Divorce tends to bring out the worst in some people. If you are getting divorced, you might realize that your spouse may be capable of some underhanded moves designed to deprive you of your rightful share of the marital assets.
Some deceptions occur during the marriage and may have contributed to the decision to divorce. But once that decision is made, even spouses who have not been fiscally deceptive may figure they have nothing to lose now and get creative about hiding marital assets.
Their tactics might include the following:
1. Shifting assets. Taking money out of joint accounts and depositing it into individual accounts is one example of this practice.
2. Transferring assets to relatives or friends. These can be sham transactions done on paper only or can involve smaller monetary transfers via Chase Quick Pay, PayPal or Venmo that were done over time.
3. Purchasing life insurance. In some situations, life insurance policies can protect or hide marital assets.
4. Overpayments to the IRS. By overpaying federal income taxes while still married, a spouse can later get a lucrative check once they file singly.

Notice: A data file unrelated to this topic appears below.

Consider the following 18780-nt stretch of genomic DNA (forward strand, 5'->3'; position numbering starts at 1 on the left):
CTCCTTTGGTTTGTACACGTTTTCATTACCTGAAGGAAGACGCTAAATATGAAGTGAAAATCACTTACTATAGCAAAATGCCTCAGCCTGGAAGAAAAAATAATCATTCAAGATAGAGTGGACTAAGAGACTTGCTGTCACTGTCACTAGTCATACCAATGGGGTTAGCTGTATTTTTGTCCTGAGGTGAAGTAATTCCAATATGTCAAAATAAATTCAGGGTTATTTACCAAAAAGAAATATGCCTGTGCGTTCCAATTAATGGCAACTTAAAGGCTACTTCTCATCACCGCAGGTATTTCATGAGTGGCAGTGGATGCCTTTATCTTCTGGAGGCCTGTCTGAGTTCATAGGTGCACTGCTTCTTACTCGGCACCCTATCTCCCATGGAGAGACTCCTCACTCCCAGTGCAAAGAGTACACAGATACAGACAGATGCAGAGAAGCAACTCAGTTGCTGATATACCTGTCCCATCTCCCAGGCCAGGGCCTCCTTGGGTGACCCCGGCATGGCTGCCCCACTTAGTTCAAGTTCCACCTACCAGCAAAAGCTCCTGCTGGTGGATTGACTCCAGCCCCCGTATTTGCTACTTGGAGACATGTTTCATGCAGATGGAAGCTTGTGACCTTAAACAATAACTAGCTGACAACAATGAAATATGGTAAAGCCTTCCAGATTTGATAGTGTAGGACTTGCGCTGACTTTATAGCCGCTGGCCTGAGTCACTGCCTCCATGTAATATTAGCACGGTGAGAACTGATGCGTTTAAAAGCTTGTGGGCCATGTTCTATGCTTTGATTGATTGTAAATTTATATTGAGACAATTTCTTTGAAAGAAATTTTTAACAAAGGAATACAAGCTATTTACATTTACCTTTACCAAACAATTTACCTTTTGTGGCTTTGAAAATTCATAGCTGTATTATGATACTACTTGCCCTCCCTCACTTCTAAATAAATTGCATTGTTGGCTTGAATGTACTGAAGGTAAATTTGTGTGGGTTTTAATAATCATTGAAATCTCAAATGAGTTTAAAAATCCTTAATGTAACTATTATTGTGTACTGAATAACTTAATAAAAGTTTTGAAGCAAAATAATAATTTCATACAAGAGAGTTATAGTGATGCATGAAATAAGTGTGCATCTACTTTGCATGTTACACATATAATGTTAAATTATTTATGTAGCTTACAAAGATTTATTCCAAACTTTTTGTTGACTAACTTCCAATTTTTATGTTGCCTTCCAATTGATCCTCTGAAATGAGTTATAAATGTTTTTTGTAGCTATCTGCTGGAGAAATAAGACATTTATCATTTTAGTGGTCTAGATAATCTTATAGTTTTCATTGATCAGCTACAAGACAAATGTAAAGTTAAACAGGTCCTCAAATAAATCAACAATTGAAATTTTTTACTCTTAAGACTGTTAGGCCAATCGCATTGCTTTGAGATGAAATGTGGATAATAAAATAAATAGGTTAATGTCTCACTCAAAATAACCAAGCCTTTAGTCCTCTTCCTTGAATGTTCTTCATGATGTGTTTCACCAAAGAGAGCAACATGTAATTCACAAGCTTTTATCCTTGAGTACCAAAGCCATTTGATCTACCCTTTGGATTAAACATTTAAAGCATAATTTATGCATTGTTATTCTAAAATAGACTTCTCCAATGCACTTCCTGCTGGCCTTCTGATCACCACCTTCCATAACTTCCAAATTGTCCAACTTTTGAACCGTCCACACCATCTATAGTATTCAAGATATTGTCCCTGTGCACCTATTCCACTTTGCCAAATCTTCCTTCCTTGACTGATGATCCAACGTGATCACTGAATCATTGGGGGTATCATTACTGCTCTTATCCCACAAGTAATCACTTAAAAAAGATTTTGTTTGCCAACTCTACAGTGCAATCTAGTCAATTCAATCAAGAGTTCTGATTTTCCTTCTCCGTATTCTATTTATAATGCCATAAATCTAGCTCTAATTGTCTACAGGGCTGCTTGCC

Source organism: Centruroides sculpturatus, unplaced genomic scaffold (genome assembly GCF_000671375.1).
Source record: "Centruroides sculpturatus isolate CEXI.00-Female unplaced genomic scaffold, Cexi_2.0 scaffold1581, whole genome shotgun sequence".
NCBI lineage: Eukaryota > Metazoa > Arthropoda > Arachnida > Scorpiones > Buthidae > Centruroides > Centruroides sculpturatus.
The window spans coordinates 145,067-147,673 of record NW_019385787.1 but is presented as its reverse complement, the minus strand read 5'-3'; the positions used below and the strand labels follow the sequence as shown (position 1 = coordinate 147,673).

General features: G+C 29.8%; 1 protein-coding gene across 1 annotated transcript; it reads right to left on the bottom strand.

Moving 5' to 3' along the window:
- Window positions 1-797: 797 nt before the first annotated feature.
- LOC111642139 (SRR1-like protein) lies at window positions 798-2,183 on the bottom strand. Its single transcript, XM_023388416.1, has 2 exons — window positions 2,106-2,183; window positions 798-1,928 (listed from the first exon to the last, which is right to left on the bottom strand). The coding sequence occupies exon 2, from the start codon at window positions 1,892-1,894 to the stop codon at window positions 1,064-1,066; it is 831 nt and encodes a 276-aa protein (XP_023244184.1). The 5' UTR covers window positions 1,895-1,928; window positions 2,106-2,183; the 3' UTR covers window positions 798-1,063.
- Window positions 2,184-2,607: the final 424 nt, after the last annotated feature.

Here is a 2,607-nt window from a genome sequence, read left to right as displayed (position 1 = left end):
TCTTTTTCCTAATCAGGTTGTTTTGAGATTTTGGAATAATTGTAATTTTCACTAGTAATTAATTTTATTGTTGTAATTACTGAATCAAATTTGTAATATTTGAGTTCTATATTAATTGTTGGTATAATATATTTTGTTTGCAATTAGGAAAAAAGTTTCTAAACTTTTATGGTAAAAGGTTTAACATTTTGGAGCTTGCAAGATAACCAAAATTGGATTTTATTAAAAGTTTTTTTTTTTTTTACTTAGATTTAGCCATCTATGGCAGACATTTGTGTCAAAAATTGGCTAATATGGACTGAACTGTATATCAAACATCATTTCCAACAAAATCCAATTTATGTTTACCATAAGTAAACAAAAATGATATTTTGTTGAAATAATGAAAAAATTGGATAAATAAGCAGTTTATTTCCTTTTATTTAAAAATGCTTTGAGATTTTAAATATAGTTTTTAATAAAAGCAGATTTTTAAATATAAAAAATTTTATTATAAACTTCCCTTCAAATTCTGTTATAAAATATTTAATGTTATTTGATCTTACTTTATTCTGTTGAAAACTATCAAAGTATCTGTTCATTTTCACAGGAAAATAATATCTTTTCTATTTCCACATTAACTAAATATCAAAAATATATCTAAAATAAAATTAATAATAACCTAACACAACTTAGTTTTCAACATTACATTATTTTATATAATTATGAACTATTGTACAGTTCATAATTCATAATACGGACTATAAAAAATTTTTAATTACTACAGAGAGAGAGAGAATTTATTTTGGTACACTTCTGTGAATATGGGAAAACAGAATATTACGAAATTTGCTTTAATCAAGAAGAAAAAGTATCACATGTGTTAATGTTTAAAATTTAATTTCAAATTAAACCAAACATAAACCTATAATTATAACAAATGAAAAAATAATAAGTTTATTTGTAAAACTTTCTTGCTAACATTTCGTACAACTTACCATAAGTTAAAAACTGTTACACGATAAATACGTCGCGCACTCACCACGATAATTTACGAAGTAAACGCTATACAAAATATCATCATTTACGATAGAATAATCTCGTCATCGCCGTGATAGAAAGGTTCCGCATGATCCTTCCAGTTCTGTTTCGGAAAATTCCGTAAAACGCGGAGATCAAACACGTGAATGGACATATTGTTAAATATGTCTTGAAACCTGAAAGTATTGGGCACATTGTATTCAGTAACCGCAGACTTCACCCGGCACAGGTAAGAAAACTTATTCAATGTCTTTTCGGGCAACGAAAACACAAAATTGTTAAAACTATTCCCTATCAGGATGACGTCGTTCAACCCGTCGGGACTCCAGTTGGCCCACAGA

5. Turning down raises or promotions. This may seem counterintuitive, but a divorcing spouse could ask a boss to hold off on a raise or promotion until the worker has finalized the divorce proceedings.
6. Creating fake expenses. Independent contractors and small business owners are often able to do this by inflating their expenses. This fraudulent practice reduces profits and income.
7. Hiding money in plain sight. Divorcing spouses may go on a spending spree and purchase high-dollar items like antique furniture or art that may be challenging to valuate fairly.
8. Lending family or friends cash. Sometimes, it might be a series of straw loans on paper only that reduce the marital assets accordingly. Other times, the loans are real but are only paid off once the divorce is over.
If you suspect marital assets are being fraudulently dissipated or manipulated, you should immediately inform your Germantown family law attorney so that they can take the necessary actions to preserve your share of the proceeds.